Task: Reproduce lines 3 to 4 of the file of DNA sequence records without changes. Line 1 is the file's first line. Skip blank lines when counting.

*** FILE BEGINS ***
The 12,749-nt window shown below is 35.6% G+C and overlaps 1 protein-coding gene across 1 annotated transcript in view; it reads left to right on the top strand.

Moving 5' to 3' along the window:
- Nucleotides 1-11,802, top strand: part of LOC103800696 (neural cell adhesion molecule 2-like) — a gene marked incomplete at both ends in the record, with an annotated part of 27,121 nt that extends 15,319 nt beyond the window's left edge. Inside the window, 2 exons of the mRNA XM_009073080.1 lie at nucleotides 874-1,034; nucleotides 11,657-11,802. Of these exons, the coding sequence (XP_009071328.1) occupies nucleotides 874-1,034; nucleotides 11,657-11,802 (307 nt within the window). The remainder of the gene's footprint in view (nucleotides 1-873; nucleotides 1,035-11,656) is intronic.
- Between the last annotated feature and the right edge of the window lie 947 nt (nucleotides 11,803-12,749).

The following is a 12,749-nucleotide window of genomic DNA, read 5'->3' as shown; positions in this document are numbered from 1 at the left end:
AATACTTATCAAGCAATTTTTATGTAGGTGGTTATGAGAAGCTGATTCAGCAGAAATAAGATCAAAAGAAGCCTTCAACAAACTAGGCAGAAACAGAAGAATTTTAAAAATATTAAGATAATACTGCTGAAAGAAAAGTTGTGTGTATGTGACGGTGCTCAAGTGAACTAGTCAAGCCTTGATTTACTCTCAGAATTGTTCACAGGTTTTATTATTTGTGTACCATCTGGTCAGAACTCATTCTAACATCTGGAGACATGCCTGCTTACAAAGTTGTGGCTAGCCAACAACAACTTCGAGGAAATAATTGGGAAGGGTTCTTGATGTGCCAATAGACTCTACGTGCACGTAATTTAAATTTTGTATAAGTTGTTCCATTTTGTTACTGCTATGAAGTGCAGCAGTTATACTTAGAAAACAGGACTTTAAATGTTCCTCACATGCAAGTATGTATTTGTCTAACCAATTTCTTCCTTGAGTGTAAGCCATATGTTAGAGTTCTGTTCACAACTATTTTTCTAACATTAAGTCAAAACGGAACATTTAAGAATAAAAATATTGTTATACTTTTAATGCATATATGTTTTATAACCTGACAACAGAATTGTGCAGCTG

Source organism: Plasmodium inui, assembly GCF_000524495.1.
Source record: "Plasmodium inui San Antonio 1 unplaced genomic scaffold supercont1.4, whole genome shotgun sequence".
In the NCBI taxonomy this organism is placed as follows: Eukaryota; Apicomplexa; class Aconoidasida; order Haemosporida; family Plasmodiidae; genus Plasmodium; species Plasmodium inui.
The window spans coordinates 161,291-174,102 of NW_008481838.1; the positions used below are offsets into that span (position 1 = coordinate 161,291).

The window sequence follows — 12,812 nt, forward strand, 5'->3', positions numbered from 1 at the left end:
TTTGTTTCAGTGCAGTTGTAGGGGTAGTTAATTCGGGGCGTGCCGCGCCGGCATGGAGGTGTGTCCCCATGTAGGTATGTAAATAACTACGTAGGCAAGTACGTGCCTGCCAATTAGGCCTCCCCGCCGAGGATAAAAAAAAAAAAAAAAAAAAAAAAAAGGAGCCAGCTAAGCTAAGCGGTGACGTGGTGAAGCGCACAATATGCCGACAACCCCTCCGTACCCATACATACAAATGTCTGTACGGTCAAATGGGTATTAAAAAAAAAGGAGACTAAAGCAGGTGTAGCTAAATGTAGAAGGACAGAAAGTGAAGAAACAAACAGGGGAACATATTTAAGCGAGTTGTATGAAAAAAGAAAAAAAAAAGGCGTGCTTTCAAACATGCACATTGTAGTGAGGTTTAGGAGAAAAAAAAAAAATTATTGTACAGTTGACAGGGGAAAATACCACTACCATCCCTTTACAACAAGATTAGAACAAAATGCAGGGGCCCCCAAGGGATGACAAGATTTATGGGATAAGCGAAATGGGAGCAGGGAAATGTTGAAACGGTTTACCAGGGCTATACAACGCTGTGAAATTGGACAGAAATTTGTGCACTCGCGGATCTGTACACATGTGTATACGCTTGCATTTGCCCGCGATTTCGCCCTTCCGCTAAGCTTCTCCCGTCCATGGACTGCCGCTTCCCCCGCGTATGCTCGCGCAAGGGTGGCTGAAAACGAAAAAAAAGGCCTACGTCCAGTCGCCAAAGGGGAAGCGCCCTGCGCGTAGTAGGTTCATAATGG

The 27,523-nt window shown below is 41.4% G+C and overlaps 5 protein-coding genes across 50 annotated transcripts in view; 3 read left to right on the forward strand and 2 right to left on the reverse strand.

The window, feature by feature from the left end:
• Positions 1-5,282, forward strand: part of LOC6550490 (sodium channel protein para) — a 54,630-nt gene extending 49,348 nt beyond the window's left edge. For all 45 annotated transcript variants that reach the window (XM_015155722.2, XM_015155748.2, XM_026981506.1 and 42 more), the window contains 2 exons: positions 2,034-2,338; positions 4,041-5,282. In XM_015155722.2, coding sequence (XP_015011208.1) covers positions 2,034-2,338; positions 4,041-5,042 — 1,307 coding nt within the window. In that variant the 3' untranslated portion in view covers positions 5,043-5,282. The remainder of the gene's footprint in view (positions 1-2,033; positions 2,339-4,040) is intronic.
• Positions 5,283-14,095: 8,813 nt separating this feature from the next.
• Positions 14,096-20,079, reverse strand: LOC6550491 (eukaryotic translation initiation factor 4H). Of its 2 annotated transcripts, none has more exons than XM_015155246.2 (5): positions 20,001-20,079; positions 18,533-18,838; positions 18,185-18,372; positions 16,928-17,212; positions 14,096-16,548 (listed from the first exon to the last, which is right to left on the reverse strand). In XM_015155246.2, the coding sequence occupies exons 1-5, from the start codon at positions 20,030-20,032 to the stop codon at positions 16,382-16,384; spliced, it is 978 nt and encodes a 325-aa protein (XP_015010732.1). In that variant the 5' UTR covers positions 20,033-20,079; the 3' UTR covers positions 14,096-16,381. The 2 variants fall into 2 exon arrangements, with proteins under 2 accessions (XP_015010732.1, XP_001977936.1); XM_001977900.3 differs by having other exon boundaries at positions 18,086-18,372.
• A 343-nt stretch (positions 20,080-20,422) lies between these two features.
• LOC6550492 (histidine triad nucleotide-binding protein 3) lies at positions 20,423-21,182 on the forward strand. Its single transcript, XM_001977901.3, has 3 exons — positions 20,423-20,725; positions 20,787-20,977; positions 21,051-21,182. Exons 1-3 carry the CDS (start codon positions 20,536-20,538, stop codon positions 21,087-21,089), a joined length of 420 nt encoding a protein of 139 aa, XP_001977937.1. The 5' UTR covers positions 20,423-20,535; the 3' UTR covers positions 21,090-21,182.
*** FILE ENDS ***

- Nucleotides 1-11,802, top strand: part of LOC103800696 (neural cell adhesion molecule 2-like) — a gene marked incomplete at both ends in the record, with an annotated part of 27,121 nt that extends 15,319 nt beyond the window's left edge. Inside the window, 2 exons of the mRNA XM_009073080.1 lie at nucleotides 874-1,034; nucleotides 11,657-11,802. Of these exons, the coding sequence (XP_009071328.1) occupies nucleotides 874-1,034; nucleotides 11,657-11,802 (307 nt within the window). The remainder of the gene's footprint in view (nucleotides 1-873; nucleotides 1,035-11,656) is intronic.
- Between the last annotated feature and the right edge of the window lie 947 nt (nucleotides 11,803-12,749).